News8 March 2019Brussels, BelgiumResearch and Innovation
EU researchers find link between resistance to antibiotics and sanitation
Antimicrobial resistance (AMR) – the ability of microorganisms to resist antimicrobials such as antibiotics – is directly linked to sanitary conditions and the population’s general state of health: the better the sanitation, the lower the problem of AMR. This is one of the conclusions of a large EU-funded investigation into the AMR problem that gathered data through state-of-the-art DNA analysis of sewage around the globe.
Researchers working on the COMPARE project, funded under the EU research and innovation programme Horizon 2020, found that the world's countries fall within two groups in terms of AMR levels. Western Europe, North America, Australia and New Zealand - generally regions with better sanitary conditions - have the lowest levels of antimicrobial resistance, while Asia, Africa and South America have the highest levels.
Furthermore, Brazil, India and Vietnam have the greatest diversity in resistance genes (meaning that fewer antibiotics can still be used for effective treatment), while Australia and New Zealand have the lowest. Publishing the results today in Nature, the scientists show that improving sanitation could be an effective way to limit the growing burden of AMR.
Carlos Moedas, Commissioner for Research, Science and Innovation, said:
Resistance to antibiotics is a major threat to public health and we need to deal with it urgently. The ground-breaking results of the COMPARE project show that EU investments into research and innovation are paying off, also in this field. Our next research and innovation programme, Horizon Europe, is designed to bring even more support to protecting health and saving lives.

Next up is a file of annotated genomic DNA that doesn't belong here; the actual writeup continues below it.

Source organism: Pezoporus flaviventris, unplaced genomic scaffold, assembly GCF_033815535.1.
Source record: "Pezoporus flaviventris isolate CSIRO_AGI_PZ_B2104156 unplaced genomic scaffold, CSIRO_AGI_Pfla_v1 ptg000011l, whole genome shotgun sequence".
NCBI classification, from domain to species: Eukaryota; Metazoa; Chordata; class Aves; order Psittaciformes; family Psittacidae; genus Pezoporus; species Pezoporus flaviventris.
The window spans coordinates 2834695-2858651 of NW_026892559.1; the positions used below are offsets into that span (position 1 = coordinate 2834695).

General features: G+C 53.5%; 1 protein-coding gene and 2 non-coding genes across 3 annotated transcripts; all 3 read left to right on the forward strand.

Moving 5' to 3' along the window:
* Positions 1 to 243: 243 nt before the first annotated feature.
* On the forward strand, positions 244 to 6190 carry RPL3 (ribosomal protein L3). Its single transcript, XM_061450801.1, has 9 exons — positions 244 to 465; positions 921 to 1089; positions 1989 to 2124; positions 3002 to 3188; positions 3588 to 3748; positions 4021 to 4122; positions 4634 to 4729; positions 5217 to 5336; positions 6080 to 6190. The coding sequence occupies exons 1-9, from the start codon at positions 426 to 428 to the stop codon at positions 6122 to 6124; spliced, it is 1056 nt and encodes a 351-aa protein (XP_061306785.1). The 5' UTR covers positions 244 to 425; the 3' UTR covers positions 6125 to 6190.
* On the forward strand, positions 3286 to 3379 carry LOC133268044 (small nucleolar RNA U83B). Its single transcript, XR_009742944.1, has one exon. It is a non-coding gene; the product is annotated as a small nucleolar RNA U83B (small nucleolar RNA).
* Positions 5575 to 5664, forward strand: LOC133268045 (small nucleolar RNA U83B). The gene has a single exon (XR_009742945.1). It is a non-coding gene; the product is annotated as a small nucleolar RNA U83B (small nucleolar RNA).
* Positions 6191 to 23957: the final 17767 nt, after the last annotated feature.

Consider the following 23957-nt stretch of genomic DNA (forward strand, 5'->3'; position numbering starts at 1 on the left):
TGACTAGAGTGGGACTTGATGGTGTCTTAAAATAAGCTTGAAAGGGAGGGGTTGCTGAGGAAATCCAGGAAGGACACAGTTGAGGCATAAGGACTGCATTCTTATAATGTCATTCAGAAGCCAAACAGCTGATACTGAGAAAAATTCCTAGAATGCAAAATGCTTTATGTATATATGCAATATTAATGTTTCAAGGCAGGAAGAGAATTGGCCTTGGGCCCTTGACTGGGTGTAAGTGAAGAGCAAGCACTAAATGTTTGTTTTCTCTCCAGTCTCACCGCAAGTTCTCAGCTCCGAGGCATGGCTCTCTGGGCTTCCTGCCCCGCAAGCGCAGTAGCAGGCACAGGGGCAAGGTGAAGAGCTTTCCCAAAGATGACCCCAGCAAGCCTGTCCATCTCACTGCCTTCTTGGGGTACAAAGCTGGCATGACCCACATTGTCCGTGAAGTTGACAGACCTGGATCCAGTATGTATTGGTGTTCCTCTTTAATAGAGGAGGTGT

Working with an EU contribution of almost €21 million and coordinated by the Technical University of Denmark, the COMPARE project uses molecular technology to improve identification and mitigation of emerging infectious diseases and foodborne outbreaks. One part of this project analysed raw sewage from 74 cities in 60 countries. It used state-of-the-art DNA technology to look for genes that make bacteria resistant to antibiotics. Using this comparable global data, the researchers have created the first ever world map showing the levels of AMR in predominantly healthy populations. This paves the way for developing an ethically acceptable and economically feasible global surveillance and prediction of AMR.
And their ambition is to go even further and to develop a system to exchange and interpret information in real time, which could be used to manage diseases that threaten to spread across borders and develop into pandemics, such as Ebola, measles, polio or cholera.
Antimicrobial resistance (AMR) is estimated to be responsible for 33,000 deaths per year in the EU alone. The EU has committed to tackling this health threat by EU One Health Action Plan against AMR. Adopted in June 2017, it includes actions to boosts research and to close knowledge gaps. Through successive programmes for research and innovation including the current one, Horizon 2020, the EU has been investing €1.4 billion into this area.